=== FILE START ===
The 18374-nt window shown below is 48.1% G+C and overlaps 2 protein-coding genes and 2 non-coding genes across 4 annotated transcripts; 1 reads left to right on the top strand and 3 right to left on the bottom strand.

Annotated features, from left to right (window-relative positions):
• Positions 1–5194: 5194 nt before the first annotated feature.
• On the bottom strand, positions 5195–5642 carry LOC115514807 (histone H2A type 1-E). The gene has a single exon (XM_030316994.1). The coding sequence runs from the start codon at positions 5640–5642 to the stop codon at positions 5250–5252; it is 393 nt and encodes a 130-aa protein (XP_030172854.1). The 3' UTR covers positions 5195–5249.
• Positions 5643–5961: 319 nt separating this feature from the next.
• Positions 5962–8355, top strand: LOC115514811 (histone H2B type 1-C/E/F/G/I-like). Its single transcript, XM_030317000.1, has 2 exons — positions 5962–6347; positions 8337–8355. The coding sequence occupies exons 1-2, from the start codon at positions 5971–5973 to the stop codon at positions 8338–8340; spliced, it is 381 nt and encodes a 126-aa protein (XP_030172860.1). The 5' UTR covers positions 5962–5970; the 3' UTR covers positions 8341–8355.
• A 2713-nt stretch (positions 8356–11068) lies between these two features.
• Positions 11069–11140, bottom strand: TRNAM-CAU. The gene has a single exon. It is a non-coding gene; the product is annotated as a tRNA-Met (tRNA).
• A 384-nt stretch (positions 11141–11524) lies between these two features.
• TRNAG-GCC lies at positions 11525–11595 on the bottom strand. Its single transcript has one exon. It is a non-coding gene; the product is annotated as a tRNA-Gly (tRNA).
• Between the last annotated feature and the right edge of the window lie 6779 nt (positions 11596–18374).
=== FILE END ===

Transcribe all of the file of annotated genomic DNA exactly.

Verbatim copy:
The 18374-nt window shown below is 48.1% G+C and overlaps 2 protein-coding genes and 2 non-coding genes across 4 annotated transcripts; 1 reads left to right on the top strand and 3 right to left on the bottom strand.

Annotated features, from left to right (window-relative positions):
• Positions 1–5194: 5194 nt before the first annotated feature.
• On the bottom strand, positions 5195–5642 carry LOC115514807 (histone H2A type 1-E). The gene has a single exon (XM_030316994.1). The coding sequence runs from the start codon at positions 5640–5642 to the stop codon at positions 5250–5252; it is 393 nt and encodes a 130-aa protein (XP_030172854.1). The 3' UTR covers positions 5195–5249.
• Positions 5643–5961: 319 nt separating this feature from the next.
• Positions 5962–8355, top strand: LOC115514811 (histone H2B type 1-C/E/F/G/I-like). Its single transcript, XM_030317000.1, has 2 exons — positions 5962–6347; positions 8337–8355. The coding sequence occupies exons 1-2, from the start codon at positions 5971–5973 to the stop codon at positions 8338–8340; spliced, it is 381 nt and encodes a 126-aa protein (XP_030172860.1). The 5' UTR covers positions 5962–5970; the 3' UTR covers positions 8341–8355.
• A 2713-nt stretch (positions 8356–11068) lies between these two features.
• Positions 11069–11140, bottom strand: TRNAM-CAU. The gene has a single exon. It is a non-coding gene; the product is annotated as a tRNA-Met (tRNA).
• A 384-nt stretch (positions 11141–11524) lies between these two features.
• TRNAG-GCC lies at positions 11525–11595 on the bottom strand. Its single transcript has one exon. It is a non-coding gene; the product is annotated as a tRNA-Gly (tRNA).
• Between the last annotated feature and the right edge of the window lie 6779 nt (positions 11596–18374).